Lost in the past, I didn’t notice when the pack finally opened. To my surprise the bottom of it fell out, scattering my belongings out onto the dust. I paused a moment, a little stunned, but I noticed that the wind was gathering speed. I grabbed a few costumes and noticed, to my dismay, that my signs were skipping down the road like a … well — I don’t know. The stiff parchment offered no ballast, and the wind tossed them about; scattering them everywhere. I ran as fast as my legs could carry me, grabbing the signs I passed and trying to keep up with the ones still ahead.

 

When I had gathered them all up, I carried them back to the rock and the rest of my things. I laid the signs on the ground and stacked a few costumes on top of them, to make sure I wouldn’t have to hunt them down again.

 

I picked up my pack and surveyed the damage. The bottom had simply ripped from its lining. A quick fix was all that was required. Grabbing a few old costumes, I made the patches I would need. I hated to do it, as I couldn’t replace them, having no money. But what’s the use of having a load of costumes with nothing to carry them in? I dropped to my hands and knees to find my needle. Looking for a needle on a dirt road was harder than it seems. ‘Needle on a dirt road’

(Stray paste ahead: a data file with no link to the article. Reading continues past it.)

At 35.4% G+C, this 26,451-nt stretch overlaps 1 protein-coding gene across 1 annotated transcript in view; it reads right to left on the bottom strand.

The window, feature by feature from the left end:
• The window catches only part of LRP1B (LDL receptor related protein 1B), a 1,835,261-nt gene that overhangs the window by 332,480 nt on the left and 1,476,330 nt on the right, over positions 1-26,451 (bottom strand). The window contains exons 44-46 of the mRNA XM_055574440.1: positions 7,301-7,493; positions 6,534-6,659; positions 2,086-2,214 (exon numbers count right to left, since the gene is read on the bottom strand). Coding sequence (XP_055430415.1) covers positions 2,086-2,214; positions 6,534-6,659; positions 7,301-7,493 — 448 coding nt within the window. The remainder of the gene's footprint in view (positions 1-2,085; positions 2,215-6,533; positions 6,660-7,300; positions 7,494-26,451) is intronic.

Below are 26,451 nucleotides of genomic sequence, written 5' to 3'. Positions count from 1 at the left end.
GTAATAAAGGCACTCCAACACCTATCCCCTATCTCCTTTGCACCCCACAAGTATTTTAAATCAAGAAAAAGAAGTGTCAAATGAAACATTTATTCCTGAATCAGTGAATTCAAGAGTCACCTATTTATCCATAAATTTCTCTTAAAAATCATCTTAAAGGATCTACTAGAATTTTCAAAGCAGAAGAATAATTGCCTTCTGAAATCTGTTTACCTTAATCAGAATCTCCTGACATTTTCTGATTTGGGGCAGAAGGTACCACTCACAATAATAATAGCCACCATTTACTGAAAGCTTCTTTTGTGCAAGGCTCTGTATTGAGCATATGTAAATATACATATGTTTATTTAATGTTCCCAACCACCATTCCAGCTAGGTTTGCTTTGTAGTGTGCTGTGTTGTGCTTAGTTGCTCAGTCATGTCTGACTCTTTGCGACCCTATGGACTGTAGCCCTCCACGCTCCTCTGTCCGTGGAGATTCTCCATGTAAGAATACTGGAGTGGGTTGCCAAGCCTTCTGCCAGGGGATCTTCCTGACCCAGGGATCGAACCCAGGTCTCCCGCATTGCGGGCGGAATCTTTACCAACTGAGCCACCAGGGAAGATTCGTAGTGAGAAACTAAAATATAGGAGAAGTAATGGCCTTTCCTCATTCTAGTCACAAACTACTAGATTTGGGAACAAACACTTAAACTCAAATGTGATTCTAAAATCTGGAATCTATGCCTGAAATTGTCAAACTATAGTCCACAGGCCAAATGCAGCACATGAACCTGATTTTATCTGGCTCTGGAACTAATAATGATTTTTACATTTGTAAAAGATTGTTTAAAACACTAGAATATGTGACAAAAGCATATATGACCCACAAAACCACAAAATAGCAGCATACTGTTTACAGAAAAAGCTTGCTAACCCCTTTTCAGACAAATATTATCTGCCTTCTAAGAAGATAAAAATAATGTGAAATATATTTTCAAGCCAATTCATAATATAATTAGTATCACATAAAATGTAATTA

… say, that’s one I should write down.

 

I found what I was looking for, patched up my pack, and started to stuff my meager belongings back in. The costumes went first, and seeing each one reminded me of a different time in my life, whether I wanted to or not. The frilled red one brought back memories of being thrown out of the finest palaces and castles in Baranur. And the wolves’ fur coat made me recall the cold nights I had spent sleeping in doorways. I picked up a leather jerkin, and as I did I could feel my blood run cold. I stuffed it into the sack, my hand getting caught on one of the many hidden pockets it held. I tried not to think too much on the memories that this costume had; how I was forced to make it and use it just so I could eat. I wanted to toss away that jerkin right then and there, but I knew that would be foolish. I had to eat, and if — I hated to even think it — stealing was the only way, so be it.

 

I finished packing and bitterly continued down the road. Why, *why* did my life have to be like this …

 

***